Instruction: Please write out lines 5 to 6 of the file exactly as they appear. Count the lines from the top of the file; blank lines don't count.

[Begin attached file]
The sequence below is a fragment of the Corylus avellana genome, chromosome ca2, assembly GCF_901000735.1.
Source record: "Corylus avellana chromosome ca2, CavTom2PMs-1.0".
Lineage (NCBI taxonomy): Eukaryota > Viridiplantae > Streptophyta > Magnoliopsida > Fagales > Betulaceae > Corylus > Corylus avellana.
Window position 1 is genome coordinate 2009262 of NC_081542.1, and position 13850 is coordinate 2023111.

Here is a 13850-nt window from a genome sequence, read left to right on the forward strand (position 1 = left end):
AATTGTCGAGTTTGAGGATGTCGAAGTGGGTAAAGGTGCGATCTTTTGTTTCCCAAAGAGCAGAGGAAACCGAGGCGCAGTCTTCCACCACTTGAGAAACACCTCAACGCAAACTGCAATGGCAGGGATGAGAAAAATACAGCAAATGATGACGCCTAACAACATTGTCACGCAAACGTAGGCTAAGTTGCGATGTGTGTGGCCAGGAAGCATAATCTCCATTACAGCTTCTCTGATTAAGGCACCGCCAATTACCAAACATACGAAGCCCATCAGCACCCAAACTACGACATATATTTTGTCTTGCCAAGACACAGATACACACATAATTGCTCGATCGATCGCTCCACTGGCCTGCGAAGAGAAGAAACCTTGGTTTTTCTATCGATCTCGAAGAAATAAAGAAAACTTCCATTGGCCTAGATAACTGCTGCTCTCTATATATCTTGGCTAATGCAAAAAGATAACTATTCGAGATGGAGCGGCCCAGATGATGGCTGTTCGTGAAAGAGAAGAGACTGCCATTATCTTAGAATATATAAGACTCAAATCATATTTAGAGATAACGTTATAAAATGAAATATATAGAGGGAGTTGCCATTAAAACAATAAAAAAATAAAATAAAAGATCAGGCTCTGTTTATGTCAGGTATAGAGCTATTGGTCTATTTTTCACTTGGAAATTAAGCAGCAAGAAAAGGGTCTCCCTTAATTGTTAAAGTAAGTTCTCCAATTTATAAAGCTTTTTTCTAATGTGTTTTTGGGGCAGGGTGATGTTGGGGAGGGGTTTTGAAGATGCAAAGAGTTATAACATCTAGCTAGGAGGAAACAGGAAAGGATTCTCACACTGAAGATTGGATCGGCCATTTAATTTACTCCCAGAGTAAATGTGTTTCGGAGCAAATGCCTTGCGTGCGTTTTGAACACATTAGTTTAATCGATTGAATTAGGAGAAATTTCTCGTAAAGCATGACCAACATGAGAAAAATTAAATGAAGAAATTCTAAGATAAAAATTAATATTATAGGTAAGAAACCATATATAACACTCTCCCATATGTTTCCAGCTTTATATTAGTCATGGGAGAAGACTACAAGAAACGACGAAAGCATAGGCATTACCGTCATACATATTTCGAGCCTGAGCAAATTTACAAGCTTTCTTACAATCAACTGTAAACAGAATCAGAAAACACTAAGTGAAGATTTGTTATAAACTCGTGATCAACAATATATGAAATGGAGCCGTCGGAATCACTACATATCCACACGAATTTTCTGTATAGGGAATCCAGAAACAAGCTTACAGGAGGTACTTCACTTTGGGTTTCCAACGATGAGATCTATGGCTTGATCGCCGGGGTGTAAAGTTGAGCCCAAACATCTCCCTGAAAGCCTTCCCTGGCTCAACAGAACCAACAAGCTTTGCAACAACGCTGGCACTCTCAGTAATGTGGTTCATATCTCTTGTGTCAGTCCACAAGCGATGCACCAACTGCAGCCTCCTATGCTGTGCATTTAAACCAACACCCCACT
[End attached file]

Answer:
Here is a 13850-nt window from a genome sequence, read left to right on the forward strand (position 1 = left end):
AATTGTCGAGTTTGAGGATGTCGAAGTGGGTAAAGGTGCGATCTTTTGTTTCCCAAAGAGCAGAGGAAACCGAGGCGCAGTCTTCCACCACTTGAGAAACACCTCAACGCAAACTGCAATGGCAGGGATGAGAAAAATACAGCAAATGATGACGCCTAACAACATTGTCACGCAAACGTAGGCTAAGTTGCGATGTGTGTGGCCAGGAAGCATAATCTCCATTACAGCTTCTCTGATTAAGGCACCGCCAATTACCAAACATACGAAGCCCATCAGCACCCAAACTACGACATATATTTTGTCTTGCCAAGACACAGATACACACATAATTGCTCGATCGATCGCTCCACTGGCCTGCGAAGAGAAGAAACCTTGGTTTTTCTATCGATCTCGAAGAAATAAAGAAAACTTCCATTGGCCTAGATAACTGCTGCTCTCTATATATCTTGGCTAATGCAAAAAGATAACTATTCGAGATGGAGCGGCCCAGATGATGGCTGTTCGTGAAAGAGAAGAGACTGCCATTATCTTAGAATATATAAGACTCAAATCATATTTAGAGATAACGTTATAAAATGAAATATATAGAGGGAGTTGCCATTAAAACAATAAAAAAATAAAATAAAAGATCAGGCTCTGTTTATGTCAGGTATAGAGCTATTGGTCTATTTTTCACTTGGAAATTAAGCAGCAAGAAAAGGGTCTCCCTTAATTGTTAAAGTAAGTTCTCCAATTTATAAAGCTTTTTTCTAATGTGTTTTTGGGGCAGGGTGATGTTGGGGAGGGGTTTTGAAGATGCAAAGAGTTATAACATCTAGCTAGGAGGAAACAGGAAAGGATTCTCACACTGAAGATTGGATCGGCCATTTAATTTACTCCCAGAGTAAATGTGTTTCGGAGCAAATGCCTTGCGTGCGTTTTGAACACATTAGTTTAATCGATTGAATTAGGAGAAATTTCTCGTAAAGCATGACCAACATGAGAAAAATTAAATGAAGAAATTCTAAGATAAAAATTAATATTATAGGTAAGAAACCATATATAACACTCTCCCATATGTTTCCAGCTTTATATTAGTCATGGGAGAAGACTACAAGAAACGACGAAAGCATAGGCATTACCGTCATACATATTTCGAGCCTGAGCAAATTTACAAGCTTTCTTACAATCAACTGTAAACAGAATCAGAAAACACTAAGTGAAGATTTGTTATAAACTCGTGATCAACAATATATGAAATGGAGCCGTCGGAATCACTACATATCCACACGAATTTTCTGTATAGGGAATCCAGAAACAAGCTTACAGGAGGTACTTCACTTTGGGTTTCCAACGATGAGATCTATGGCTTGATCGCCGGGGTGTAAAGTTGAGCCCAAACATCTCCCTGAAAGCCTTCCCTGGCTCAACAGAACCAACAAGCTTTGCAACAACGCTGGCACTCTCAGTAATGTGGTTCATATCTCTTGTGTCAGTCCACAAGCGATGCACCAACTGCAGCCTCCTATGCTGTGCATTTAAACCAACACCCCACT